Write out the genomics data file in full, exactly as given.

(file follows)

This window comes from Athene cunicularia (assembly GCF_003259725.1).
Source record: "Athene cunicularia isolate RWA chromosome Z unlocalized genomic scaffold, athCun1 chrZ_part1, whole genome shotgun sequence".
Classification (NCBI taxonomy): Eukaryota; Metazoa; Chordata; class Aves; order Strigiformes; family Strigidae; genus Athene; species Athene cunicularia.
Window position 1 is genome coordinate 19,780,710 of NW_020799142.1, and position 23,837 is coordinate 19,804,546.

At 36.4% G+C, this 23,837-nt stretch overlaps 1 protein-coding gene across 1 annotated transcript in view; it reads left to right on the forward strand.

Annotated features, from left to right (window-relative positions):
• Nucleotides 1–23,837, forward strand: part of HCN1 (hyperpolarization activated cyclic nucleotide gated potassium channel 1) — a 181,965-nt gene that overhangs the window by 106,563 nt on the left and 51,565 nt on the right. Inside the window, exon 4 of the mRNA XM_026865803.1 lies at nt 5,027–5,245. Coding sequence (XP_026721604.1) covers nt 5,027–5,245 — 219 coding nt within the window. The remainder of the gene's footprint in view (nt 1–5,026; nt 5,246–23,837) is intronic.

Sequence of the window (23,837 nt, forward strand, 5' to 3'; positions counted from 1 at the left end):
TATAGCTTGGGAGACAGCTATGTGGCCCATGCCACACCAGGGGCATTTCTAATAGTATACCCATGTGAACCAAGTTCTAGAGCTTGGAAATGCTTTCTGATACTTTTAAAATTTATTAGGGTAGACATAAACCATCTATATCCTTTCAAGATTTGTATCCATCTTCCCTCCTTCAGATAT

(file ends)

This window comes from Athene cunicularia (assembly GCF_003259725.1).
Source record: "Athene cunicularia isolate RWA chromosome Z unlocalized genomic scaffold, athCun1 chrZ_part1, whole genome shotgun sequence".
Classification (NCBI taxonomy): Eukaryota; Metazoa; Chordata; class Aves; order Strigiformes; family Strigidae; genus Athene; species Athene cunicularia.
Window position 1 is genome coordinate 19,780,710 of NW_020799142.1, and position 23,837 is coordinate 19,804,546.

At 36.4% G+C, this 23,837-nt stretch overlaps 1 protein-coding gene across 1 annotated transcript in view; it reads left to right on the forward strand.

Annotated features, from left to right (window-relative positions):
• Nucleotides 1–23,837, forward strand: part of HCN1 (hyperpolarization activated cyclic nucleotide gated potassium channel 1) — a 181,965-nt gene that overhangs the window by 106,563 nt on the left and 51,565 nt on the right. Inside the window, exon 4 of the mRNA XM_026865803.1 lies at nt 5,027–5,245. Coding sequence (XP_026721604.1) covers nt 5,027–5,245 — 219 coding nt within the window. The remainder of the gene's footprint in view (nt 1–5,026; nt 5,246–23,837) is intronic.

Sequence of the window (23,837 nt, forward strand, 5' to 3'; positions counted from 1 at the left end):
TATAGCTTGGGAGACAGCTATGTGGCCCATGCCACACCAGGGGCATTTCTAATAGTATACCCATGTGAACCAAGTTCTAGAGCTTGGAAATGCTTTCTGATACTTTTAAAATTTATTAGGGTAGACATAAACCATCTATATCCTTTCAAGATTTGTATCCATCTTCCCTCCTTCAGATAT